I'm a friendly guy. I've been positions similar to your former friend's position on a number of occasions. I didn't ask anyone out through a proxy to the best of my recollection, but I have had "friends" who talked to female classmates as if I'd asked them to do so. For all those classmates knew, I'd asked them out through a proxy. I haven't actually been creeping around to try to find out some way to get back in their good graces, but I have been creeping around them to try to avoid them because I had figured out they were upset with me.

A couple of those women had expressed interest in some light, platonic massage. This was always fully dressed, either standing or sitting, rather than lying down, and always in public. Not being in the loop regarding the rejection they'd sent but I hadn't received, I continued to offer this if they looked like they were having back pain or hand pain (the two sorts of massage the two had asked for previously.) After they'd rejected me to my "friend", they started to tense up if I asked them about that sort of thing, but still responded, "sure" to my "would you like" question.

In those two circumstances, I found out what was up when I finally heard about the "friend" conveying the interest in them I didn't actually have. I didn't ever hear about it from the woman in question.

I also have some experience of listening to what guys say about the gals they're interested in, and the gals they're having difficulties with. Some guys get really angry about these sorts of situations, feeling like they're justified in their position.

However, most guys are at least a little confused by it. The techniques that teenagers tend to use to communicate their displeasure generally don't communicate the reason for their displeasure. Worse, some of it is things that people in high school do by accident, so it's not even a guaranteed indication of displeasure. Sometimes it's even just a bad joke.

I've also seen the responses from people being direct in these sorts of situations, and so long as the person isn't actively cruel about it, it usually goes well, and the guy isn't upset by it. On the other hand, a gal directly telling a guy she has no interest and then laughs about it, or laughs even as she's saying she has no interest, will generally make the guy angry. There's other ways I've seen women express a lack of interest in a man in a direct manner that will generally make the man angry, but they're all pretty obvious things.

Back on my own situation, there was a woman I knew in college that I started out on good terms with, but she seemed to lose interest and distance herself. I really liked her, but I understood she was her own person, so I gave her the space she seemed to want. The last time I saw her, she seemed particularly upset with me.

I don't know what happened there. I don't even know whether I should say I've been baffled by it for over 29 years, from when I noticed her starting to distance herself from me, or over 25 years, from when I last saw her, or some amount of time in between those. I don't even know if she really wanted me to not be someone she ever saw again, or if I took one of the most painful actions I've taken on a misunderstanding (to be precise, that action was to avoid all of the places where I ever encountered her until after she graduated. I did this entirely because I felt like she didn't want me around any more).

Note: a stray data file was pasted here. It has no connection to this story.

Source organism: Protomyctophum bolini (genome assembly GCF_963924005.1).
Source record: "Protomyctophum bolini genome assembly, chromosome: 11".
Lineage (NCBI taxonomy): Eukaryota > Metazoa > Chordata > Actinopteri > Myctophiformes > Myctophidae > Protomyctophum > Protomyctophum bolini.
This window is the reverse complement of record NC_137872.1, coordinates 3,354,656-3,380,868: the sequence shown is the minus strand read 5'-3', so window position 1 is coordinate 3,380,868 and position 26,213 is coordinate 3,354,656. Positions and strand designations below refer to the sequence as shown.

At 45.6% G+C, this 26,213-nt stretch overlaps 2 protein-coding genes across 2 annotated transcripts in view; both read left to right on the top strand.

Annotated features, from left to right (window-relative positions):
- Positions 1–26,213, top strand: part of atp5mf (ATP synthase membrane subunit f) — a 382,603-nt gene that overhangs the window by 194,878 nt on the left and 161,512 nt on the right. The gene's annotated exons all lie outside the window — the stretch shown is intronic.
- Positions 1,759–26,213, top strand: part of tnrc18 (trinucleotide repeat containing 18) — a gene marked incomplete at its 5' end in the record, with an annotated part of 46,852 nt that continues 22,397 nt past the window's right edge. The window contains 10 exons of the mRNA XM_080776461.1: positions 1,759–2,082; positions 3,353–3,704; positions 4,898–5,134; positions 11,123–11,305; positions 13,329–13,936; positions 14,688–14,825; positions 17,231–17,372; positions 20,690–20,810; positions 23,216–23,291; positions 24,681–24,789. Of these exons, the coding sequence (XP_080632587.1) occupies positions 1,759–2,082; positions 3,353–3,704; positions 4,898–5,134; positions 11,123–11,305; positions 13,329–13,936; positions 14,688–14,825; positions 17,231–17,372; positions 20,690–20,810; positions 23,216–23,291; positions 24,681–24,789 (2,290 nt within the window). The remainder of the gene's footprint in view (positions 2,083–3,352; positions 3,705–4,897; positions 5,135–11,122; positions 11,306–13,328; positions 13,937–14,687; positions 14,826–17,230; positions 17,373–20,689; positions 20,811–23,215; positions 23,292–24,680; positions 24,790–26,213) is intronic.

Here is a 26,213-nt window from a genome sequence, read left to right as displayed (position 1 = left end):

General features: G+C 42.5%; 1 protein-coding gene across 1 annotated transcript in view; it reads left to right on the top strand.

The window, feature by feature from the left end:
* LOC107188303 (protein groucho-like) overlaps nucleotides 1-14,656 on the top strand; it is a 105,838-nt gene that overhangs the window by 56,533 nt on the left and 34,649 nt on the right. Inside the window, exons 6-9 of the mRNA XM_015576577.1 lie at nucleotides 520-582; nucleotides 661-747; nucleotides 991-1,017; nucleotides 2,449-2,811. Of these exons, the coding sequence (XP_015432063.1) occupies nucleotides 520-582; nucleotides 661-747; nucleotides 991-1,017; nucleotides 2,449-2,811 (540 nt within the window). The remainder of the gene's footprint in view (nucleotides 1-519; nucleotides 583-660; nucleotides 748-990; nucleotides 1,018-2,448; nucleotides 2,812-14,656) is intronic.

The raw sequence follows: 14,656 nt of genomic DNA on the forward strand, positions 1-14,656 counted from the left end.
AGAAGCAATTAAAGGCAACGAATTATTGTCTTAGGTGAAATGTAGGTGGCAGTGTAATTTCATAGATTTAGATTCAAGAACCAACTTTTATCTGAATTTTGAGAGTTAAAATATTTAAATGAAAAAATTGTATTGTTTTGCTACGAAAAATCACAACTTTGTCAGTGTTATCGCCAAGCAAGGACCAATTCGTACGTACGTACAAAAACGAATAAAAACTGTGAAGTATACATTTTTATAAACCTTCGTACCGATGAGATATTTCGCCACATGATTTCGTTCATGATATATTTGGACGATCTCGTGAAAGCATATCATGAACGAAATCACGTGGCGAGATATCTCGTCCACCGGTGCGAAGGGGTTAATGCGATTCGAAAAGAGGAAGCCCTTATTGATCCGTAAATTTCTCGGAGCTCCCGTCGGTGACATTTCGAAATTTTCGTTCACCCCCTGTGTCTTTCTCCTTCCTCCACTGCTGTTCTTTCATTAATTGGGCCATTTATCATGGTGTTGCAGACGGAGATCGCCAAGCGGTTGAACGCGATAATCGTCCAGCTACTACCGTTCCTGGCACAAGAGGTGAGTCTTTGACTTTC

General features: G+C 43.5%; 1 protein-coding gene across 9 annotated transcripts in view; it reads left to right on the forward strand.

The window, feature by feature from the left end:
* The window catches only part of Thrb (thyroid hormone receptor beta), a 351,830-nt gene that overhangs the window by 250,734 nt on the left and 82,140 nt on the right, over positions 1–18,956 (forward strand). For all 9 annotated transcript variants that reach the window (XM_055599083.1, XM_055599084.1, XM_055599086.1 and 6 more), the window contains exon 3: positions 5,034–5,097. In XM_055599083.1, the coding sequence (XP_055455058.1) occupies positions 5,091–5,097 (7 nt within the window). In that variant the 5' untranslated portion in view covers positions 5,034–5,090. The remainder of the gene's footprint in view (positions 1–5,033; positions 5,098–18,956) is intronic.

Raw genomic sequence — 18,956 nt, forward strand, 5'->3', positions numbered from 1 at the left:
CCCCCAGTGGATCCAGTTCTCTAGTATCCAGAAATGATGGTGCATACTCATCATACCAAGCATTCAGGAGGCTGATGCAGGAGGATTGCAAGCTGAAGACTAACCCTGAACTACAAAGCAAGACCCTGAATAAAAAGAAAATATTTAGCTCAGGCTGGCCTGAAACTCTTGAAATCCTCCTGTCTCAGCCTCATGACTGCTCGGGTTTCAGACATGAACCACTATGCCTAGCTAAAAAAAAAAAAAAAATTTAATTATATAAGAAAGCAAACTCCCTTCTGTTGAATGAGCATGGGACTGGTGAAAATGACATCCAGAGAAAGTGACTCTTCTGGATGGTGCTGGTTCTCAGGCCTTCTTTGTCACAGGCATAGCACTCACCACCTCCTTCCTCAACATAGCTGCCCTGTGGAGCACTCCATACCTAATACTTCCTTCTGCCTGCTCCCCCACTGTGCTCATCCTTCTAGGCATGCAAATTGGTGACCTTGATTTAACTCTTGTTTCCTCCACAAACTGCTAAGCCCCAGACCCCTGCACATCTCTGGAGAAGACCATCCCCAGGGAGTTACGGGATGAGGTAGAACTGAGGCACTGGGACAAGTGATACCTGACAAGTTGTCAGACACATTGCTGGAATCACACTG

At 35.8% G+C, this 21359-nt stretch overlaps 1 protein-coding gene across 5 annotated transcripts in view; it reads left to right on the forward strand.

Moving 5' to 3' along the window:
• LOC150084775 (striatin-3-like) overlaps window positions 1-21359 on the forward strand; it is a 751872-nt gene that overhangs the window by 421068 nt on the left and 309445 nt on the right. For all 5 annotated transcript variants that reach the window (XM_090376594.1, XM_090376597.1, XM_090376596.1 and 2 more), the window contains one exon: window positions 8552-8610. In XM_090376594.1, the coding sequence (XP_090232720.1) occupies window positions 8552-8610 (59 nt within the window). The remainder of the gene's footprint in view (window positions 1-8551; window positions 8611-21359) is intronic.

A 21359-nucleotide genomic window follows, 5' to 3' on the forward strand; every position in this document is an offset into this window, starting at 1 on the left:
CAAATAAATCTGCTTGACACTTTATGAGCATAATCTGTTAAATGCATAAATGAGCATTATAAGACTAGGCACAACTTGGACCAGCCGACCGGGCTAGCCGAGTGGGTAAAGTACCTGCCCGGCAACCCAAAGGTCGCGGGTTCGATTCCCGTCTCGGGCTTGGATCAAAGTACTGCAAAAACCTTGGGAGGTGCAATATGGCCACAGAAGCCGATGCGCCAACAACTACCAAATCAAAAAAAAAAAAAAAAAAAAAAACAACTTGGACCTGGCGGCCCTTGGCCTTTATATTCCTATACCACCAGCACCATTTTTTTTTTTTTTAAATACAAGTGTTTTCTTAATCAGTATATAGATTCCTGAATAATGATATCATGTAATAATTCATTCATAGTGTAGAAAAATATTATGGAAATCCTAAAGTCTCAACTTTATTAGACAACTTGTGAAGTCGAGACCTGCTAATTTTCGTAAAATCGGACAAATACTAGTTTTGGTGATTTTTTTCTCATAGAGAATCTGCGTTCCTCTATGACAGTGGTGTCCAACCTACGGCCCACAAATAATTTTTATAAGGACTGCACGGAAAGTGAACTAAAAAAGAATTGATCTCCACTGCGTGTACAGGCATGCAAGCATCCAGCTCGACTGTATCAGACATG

She was never direct with me, so I don't know. I've spent most of my life not knowing. My biggest concern is that it was a misunderstanding, and she's spent most of her life not knowing.

Direct communication usually avoids more problems than it causes in my experience. Different people are different. I tend to be very different, but there's others out there who are also very different.


You are under no obligation to give a fig what he thinks. People don't get to touch you against your will. You are being harassed, and your priority is fixing that, not taking care of his feelings. You talked to him, and that didn't work. Next step unfortunately is to tell your parents and the school. "Harassment" should get the attention of the school. He's harassing you in retaliation for turning him down. You told him to stop, and he didn't. He's not confused about what you want, he wants to punish you.

He's harassing you in retaliation for turning him down.

Please help me, I'm trying to get away as much as possible and I feel like I tried almost everything. How can I get him to leave me alone?

Don't let anyone cloud the issue with bullsh*t about how he's a decent guy, how he doesn't understand what he's doing. Decent guys don't touch other people against their will. Decent guys don't tell you that you've insulted them by telling them to stop molesting you.

You don't feel this scared and frustrated because you wrongly confused about what's happening to you and why. You feel bad because he's treating you badly, and so are all the people on this board here telling you to ignore your feelings and think hard about how to soothe his. Trust your feelings. What's happening to you is wrong, and the next stop in resolving it is to get help from the adults in charge.

  • 1
    Note the difference between the answers here, and the answers here, where the bullies are girls: interpersonal.stackexchange.com/questions/24065/… Night and day. There, answers spend 0% of the time wondering what the bullies are feeling, or how to treat them nicely. Everyone leaps to tell the poster that she has a right to defend herself vigorously against other girls. Go read those answers.
    – swbarnes2
    Commented Feb 6, 2020 at 18:11